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Old 12-22-2004, 03:11 PM   #11
 
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Similar but far from the same in someof the bones and muscle masses...

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Old 12-22-2004, 03:28 PM   #12
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If anyone can direct me to a web site that has DIAGRAMS OR PICTURES of the deboning process, I would be appreciative. I have been able to find verbal descriptions of the process. I have been able to find diagrams and pictures of butterflying and cutting the chicken into pieces, but not deboning.
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Old 12-22-2004, 04:37 PM   #13
 
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Otter, if you google "turducken", I'm sure you will find the full procedure in vast detail....I forgot to save the page...

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Old 12-22-2004, 06:32 PM   #14
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Quote:
Originally Posted by Lifter
Otter, if you google "turducken", I'm sure you will find the full procedure in vast detail....I forgot to save the page...

Lifter
No such luck, at least on the first page. Maybe I should email John Madden - it's obvious that he has eaten a few! I watched the show and didn't pay a whole lot of attention. Afterwords, I thought it was a great idea, and I remember the basics, the breast bone and the back bone, but am fuzzy after that.
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Old 12-22-2004, 08:40 PM   #15
 
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Otter, a quick search didn't give me photo's but the page at


www.chefpaul.com/turducken.html

is both an interesting site to visit, and has a written explanation of the boning process, some good "after the boning" snaps, etc, that might be of use to you.

Sorry, I should have given you an extra key word for your web search...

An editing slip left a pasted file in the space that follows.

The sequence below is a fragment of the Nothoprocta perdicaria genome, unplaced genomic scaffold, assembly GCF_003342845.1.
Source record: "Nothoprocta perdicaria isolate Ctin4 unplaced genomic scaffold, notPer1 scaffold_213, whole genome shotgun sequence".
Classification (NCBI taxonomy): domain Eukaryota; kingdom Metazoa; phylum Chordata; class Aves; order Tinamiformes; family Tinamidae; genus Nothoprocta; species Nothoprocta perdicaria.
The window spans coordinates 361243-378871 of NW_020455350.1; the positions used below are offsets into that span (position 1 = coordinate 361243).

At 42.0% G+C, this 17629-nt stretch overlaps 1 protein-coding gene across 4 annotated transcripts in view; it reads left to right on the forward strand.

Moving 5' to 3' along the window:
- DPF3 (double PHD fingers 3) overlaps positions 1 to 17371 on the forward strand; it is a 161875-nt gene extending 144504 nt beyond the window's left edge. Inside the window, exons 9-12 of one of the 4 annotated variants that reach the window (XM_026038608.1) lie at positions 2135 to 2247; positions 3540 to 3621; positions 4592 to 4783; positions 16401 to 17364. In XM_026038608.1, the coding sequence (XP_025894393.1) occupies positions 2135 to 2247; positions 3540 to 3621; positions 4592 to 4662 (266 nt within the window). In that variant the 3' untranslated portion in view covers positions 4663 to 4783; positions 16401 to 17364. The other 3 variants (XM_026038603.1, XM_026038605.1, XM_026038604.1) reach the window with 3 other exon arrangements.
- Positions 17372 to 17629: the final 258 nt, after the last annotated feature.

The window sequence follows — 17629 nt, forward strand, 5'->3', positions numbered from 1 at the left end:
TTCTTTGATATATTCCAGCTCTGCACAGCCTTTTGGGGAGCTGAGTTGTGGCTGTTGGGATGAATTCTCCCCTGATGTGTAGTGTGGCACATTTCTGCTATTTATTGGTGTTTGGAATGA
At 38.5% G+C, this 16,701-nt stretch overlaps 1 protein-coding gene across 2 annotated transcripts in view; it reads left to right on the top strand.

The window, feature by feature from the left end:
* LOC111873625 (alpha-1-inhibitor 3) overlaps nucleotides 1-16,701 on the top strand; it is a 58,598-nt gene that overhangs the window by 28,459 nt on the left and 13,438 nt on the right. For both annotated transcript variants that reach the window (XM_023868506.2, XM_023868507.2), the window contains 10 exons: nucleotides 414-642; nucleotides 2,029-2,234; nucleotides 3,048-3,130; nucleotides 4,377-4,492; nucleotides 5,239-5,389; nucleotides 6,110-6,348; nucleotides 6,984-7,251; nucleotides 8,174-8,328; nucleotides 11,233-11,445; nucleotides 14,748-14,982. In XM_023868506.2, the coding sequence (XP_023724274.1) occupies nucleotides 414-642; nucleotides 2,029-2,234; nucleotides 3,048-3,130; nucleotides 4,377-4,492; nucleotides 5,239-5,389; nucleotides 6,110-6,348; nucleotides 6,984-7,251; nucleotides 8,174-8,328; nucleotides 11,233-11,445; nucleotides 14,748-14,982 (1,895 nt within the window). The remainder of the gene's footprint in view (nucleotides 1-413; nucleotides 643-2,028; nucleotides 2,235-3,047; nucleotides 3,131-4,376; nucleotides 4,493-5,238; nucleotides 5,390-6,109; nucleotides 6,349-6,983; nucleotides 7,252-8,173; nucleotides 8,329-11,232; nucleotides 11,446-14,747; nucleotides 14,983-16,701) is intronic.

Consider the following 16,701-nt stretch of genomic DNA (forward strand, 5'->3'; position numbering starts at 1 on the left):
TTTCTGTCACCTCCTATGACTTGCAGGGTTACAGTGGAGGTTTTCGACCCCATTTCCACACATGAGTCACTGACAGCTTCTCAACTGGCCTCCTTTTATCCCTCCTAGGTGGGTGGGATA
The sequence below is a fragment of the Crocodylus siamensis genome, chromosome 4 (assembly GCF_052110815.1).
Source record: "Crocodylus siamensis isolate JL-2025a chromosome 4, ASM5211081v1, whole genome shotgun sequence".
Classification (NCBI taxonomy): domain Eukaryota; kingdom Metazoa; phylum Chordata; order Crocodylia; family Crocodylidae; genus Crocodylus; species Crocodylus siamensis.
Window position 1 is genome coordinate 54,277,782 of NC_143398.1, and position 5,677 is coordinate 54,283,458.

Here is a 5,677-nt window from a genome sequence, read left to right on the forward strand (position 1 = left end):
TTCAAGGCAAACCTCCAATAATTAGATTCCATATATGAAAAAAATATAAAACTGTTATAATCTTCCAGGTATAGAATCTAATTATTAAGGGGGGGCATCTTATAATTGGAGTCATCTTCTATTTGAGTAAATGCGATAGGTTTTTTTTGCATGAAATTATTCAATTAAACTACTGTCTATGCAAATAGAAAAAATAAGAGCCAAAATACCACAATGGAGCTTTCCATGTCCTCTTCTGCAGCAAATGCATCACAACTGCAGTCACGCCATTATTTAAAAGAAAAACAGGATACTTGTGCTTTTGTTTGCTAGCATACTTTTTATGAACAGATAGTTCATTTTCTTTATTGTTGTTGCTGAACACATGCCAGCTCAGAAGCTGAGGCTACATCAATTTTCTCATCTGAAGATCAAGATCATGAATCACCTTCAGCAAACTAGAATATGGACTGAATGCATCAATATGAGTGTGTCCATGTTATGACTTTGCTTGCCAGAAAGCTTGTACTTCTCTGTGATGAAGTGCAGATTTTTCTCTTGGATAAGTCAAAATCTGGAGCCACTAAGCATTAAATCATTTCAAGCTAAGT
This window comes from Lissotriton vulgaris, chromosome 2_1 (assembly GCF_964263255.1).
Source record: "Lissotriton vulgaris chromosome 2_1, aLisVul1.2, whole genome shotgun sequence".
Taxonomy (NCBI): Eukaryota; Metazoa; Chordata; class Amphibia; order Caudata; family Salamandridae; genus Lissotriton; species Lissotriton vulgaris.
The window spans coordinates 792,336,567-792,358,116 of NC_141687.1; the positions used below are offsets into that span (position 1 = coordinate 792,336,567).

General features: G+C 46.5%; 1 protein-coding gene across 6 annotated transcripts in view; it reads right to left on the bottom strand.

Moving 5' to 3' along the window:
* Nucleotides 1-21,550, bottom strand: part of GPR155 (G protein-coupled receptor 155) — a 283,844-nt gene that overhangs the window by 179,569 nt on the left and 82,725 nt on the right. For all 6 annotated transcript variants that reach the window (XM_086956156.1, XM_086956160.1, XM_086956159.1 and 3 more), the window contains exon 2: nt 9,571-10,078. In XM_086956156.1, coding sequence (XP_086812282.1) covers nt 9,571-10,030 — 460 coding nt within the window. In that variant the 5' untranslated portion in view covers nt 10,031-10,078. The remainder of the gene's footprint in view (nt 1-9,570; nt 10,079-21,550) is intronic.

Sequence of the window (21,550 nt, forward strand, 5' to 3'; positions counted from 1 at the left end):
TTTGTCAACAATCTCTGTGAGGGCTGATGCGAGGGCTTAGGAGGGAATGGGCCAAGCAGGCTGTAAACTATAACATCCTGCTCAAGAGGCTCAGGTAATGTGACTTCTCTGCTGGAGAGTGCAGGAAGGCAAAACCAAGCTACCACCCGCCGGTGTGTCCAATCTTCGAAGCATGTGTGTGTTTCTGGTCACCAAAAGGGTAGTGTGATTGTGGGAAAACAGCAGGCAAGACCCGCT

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Old 12-23-2004, 09:32 AM   #16
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Wow, that is some process! Don't think I'd want to go to all that work, but wouldn't mind taste-testing it.
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Old 12-27-2004, 11:59 PM   #17
 
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Otter, I'm hoping you will still give this a try!

The "bafflegab" descriptions are not that "hard" to do...(if I can do it, its "idiot-proof!")...

Like I've said before, its down to a really good knife...the "first time" I did this with a chicken I used my re-sharpened Normark filleting knife, that I bought in or around 1973, and keep keen with the Arkansas whetstones and mineral oil...but the Trident boning knife is such a jewel, as long as you keep it up on a sharpening steel...

Anyways, the "trick" is to get your bird sort of "reasonably warm" that the muscles and joints are reasonably "easy" to "wiggle"...

Turn it breast side down, and "skillfully" locate and pull up those "shoulder 'scapular' bones" out first...and only then start down the backbone, taking good care with the "oyster" bits...

Your first "issue" will be the thigh socket bone joints, but "slashing away with the sharpened knife tip" will teach you how to get past that...and it quickly separates...the muscles (meat) are sort of tied back to the carcass, and you can just press your knife blade down the inside of the thigh, and cut out the bone...likewise with the drumstick, remembering to sever the sinews at either end...the bones come out pretty easy...

After that, the breast meat is very simple...there's only a couple "attachment points", just keep the skin intact...

"Chop" the wings between the "drumlet" and the "wrist", using the "wrist" and "tip" with a chef's knife, and use the "discarded" pieces (all of them!) for "stock"...

The "drumlet" and "clavicle" are indeed a bit of a "project" to "dig out" (especially considering the duck's peculiar bones and meat!), but there's no big threat to humanity if you leave these "in", is there? (I doubt the "western World", as we have come to know it, will crash in the fashion of Ozymandius, if there is a bone or two there, and we are forewarned!)

Rubbing, marinading, and the various methods of cooking this up...I gotta let you try it! Don't "chicken out"!

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Old 12-28-2004, 09:07 AM   #18
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I'm going to give it a try in mid to late January. I'm sure I can get the bones out, but am concerned about how presentable the duck will look after the process. I ordered a new Forschner boning knife to aid in the process.
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Old 12-29-2004, 07:08 AM   #19
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Otter, go to www.foodtv.com and click on 'videos'; you'll see a section for 'poultry'; click on that, and there's a video you can watch for deboning a chicken.

Also, for everyone, they have a lot of neat basic videos on things like knife skills, etc. Pretty cool.
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Old 12-29-2004, 08:35 AM   #20
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Thanks marmalady! I didn't know that area existed. Lots of really interesting stuff there, so will also go back to check some other things.
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